Bills offer contrasting approaches to keeping students safe
Monday, February 1, 2021
Legislative committees will begin consideration of bills in earnest this week, scheduling hearings on legislation with technical fixes and agency priorities. Bigger issues are looming, though, and will likely receive consideration later in the session.
Sexual conduct by school employees toward students has been a major legislative topic in recent years. OSBA work on the topic, in conjunction with other stakeholders, culminated in the passage of Senate Bill 155 in 2019. That bill changed existing statutes to protect students from sexual behavior by school employees.
Since the inception of that bill, school districts, the Oregon Department of Education and other stakeholders have identified the need to make technical fixes to SB 155, such as making sure various state agencies can legally share information necessary in claims of employee sexual conduct.
The Senate Education Committee has drafted SB 242 in consultation with OSBA and other stakeholders that originally pushed for SB 155. The bill is long and technical and will likely need to have amendments drafted in conjunction with any public hearings, but it continues the work of SB 155. This targeted approach gives school districts tools necessary to protect students and gives agencies the ability to track and investigate allegations of sexual conduct, all while maintaining due process rights for employees.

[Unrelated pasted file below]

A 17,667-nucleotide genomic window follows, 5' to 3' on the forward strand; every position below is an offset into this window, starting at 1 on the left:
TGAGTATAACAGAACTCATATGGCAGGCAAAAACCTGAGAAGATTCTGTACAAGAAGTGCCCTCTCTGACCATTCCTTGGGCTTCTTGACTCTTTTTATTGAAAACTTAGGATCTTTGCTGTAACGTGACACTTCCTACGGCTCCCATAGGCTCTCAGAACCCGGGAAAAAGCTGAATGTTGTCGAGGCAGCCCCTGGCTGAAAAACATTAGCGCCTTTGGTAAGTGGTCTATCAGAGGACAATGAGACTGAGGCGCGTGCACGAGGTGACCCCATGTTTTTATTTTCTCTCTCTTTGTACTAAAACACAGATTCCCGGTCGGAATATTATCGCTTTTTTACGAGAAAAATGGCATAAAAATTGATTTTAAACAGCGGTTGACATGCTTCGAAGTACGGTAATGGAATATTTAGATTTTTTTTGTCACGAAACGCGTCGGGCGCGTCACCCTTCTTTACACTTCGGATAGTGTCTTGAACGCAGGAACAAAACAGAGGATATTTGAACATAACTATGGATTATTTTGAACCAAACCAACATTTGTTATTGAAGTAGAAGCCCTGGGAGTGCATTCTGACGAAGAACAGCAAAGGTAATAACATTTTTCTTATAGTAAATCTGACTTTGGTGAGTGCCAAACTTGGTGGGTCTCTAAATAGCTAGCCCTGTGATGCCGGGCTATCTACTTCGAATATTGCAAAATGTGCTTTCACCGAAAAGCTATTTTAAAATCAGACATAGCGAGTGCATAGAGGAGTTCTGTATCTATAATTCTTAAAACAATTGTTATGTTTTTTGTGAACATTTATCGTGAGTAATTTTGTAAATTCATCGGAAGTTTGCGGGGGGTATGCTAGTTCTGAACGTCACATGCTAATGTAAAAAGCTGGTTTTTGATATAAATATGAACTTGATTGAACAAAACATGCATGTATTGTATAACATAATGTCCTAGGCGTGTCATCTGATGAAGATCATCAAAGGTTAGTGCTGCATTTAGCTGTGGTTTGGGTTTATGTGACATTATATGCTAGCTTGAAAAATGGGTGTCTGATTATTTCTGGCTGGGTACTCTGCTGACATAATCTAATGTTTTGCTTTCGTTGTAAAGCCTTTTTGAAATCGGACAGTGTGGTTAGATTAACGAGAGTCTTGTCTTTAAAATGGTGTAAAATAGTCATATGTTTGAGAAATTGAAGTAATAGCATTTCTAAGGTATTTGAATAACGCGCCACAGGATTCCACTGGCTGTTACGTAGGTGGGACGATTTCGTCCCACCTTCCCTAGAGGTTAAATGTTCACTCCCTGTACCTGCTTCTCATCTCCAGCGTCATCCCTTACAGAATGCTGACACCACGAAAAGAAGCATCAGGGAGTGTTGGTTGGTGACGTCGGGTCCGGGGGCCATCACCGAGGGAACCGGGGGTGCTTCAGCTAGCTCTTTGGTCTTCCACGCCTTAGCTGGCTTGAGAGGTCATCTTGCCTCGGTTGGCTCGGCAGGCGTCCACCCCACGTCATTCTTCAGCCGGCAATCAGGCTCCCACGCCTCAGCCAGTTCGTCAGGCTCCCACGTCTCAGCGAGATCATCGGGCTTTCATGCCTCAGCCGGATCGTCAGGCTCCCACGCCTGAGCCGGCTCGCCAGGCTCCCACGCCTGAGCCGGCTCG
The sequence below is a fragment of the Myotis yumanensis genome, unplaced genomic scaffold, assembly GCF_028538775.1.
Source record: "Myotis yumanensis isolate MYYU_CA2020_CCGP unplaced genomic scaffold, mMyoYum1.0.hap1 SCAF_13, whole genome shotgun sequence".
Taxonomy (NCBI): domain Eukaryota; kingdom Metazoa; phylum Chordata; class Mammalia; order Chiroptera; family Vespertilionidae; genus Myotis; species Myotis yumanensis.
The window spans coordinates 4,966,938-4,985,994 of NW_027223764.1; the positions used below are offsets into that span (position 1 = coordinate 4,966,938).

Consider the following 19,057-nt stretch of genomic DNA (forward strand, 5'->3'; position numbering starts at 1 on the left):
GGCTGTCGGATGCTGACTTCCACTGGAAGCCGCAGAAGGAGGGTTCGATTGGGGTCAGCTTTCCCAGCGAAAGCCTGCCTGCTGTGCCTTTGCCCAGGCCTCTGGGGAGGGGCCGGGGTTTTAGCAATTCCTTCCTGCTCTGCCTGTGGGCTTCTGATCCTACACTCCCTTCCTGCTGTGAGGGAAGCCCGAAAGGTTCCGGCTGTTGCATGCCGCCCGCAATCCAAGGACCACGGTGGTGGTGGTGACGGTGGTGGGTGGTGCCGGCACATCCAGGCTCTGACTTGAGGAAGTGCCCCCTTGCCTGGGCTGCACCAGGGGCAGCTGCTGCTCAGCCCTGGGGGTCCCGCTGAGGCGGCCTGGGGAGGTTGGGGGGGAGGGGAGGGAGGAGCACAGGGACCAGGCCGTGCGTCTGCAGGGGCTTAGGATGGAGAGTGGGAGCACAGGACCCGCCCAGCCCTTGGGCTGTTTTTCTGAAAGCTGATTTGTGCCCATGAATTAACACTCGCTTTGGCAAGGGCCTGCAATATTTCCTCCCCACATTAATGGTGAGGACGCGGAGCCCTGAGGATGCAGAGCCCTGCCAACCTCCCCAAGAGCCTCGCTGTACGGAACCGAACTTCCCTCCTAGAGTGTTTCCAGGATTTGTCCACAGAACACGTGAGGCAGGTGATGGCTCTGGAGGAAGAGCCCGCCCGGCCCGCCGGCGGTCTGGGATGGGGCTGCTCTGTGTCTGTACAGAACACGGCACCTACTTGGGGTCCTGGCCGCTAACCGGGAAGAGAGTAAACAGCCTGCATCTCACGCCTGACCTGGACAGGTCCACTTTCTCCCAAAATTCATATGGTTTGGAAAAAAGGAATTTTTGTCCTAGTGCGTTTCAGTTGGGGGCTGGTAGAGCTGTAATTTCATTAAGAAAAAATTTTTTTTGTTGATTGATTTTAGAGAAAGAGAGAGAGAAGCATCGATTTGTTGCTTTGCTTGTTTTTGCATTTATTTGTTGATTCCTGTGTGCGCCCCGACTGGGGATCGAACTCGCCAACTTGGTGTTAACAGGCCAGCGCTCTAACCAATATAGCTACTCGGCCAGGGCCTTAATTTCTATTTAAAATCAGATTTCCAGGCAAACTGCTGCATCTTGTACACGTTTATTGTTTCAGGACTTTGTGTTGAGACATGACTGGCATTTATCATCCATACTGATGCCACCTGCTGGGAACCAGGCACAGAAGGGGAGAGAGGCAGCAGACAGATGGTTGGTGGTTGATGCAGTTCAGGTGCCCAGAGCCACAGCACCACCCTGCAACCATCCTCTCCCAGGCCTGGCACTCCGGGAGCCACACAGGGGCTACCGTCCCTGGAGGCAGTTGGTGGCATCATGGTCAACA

SB 409 stands in stark contrast. This bill about sexual conduct in schools would take a broader approach that could have unintended consequences for school districts. The bill, proposed by Sen. Floyd Prozanski, D-Eugene, would do a number of things, most notably extending certain sexual conduct monitoring responsibilities from the current staff-student level down to the level of student-to-student interaction. The bill would also expand reporting and create a civil action if there is a failure to report.
This would greatly expand staff members’ duty to monitor student-to-student behavior. SB 155 is based upon the responsibility school districts have to employ staff who will keep students safe. SB 409 would require school districts to monitor student-to-student interaction and then report it to state agencies. Failure to do so could leave the district or staff person liable for damages.
There is every reason to believe Prozanski, who has drafted similar bills in prior sessions, wants to tackle the challenge of protecting students honestly and sincerely, but the introduced version of SB 409 raises a number of significant concerns for school districts. As with SB 155, legislators and stakeholders working collaboratively can hopefully achieve more workable legislation that maintains the goal of keeping students safe.